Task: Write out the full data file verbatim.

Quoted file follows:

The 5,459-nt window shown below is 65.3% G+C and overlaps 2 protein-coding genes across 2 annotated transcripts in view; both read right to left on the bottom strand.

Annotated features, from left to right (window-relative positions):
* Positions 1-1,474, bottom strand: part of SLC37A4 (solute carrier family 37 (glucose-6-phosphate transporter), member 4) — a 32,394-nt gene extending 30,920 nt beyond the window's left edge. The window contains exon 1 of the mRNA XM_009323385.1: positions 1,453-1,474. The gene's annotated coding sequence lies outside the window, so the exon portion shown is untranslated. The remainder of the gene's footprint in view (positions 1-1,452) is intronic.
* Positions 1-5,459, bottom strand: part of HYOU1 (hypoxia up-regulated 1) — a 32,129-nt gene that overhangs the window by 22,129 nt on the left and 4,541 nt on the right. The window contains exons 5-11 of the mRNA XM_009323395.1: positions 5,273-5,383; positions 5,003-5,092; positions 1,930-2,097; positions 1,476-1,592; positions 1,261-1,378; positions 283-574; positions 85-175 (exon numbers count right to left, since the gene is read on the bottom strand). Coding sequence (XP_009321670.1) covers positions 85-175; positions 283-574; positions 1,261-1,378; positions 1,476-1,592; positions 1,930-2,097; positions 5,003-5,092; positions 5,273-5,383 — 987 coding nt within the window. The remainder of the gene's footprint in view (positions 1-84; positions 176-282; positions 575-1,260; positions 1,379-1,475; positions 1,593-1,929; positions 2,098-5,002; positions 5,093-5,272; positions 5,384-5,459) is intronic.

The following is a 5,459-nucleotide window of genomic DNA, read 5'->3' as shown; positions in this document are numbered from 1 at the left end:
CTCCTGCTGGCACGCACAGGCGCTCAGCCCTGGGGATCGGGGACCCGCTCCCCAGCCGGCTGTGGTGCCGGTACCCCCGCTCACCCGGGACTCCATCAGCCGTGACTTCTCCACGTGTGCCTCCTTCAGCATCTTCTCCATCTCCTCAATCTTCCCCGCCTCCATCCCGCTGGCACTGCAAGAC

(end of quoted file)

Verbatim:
The 5,459-nt window shown below is 65.3% G+C and overlaps 2 protein-coding genes across 2 annotated transcripts in view; both read right to left on the bottom strand.

Annotated features, from left to right (window-relative positions):
* Positions 1-1,474, bottom strand: part of SLC37A4 (solute carrier family 37 (glucose-6-phosphate transporter), member 4) — a 32,394-nt gene extending 30,920 nt beyond the window's left edge. The window contains exon 1 of the mRNA XM_009323385.1: positions 1,453-1,474. The gene's annotated coding sequence lies outside the window, so the exon portion shown is untranslated. The remainder of the gene's footprint in view (positions 1-1,452) is intronic.
* Positions 1-5,459, bottom strand: part of HYOU1 (hypoxia up-regulated 1) — a 32,129-nt gene that overhangs the window by 22,129 nt on the left and 4,541 nt on the right. The window contains exons 5-11 of the mRNA XM_009323395.1: positions 5,273-5,383; positions 5,003-5,092; positions 1,930-2,097; positions 1,476-1,592; positions 1,261-1,378; positions 283-574; positions 85-175 (exon numbers count right to left, since the gene is read on the bottom strand). Coding sequence (XP_009321670.1) covers positions 85-175; positions 283-574; positions 1,261-1,378; positions 1,476-1,592; positions 1,930-2,097; positions 5,003-5,092; positions 5,273-5,383 — 987 coding nt within the window. The remainder of the gene's footprint in view (positions 1-84; positions 176-282; positions 575-1,260; positions 1,379-1,475; positions 1,593-1,929; positions 2,098-5,002; positions 5,093-5,272; positions 5,384-5,459) is intronic.

The following is a 5,459-nucleotide window of genomic DNA, read 5'->3' as shown; positions in this document are numbered from 1 at the left end:
CTCCTGCTGGCACGCACAGGCGCTCAGCCCTGGGGATCGGGGACCCGCTCCCCAGCCGGCTGTGGTGCCGGTACCCCCGCTCACCCGGGACTCCATCAGCCGTGACTTCTCCACGTGTGCCTCCTTCAGCATCTTCTCCATCTCCTCAATCTTCCCCGCCTCCATCCCGCTGGCACTGCAAGAC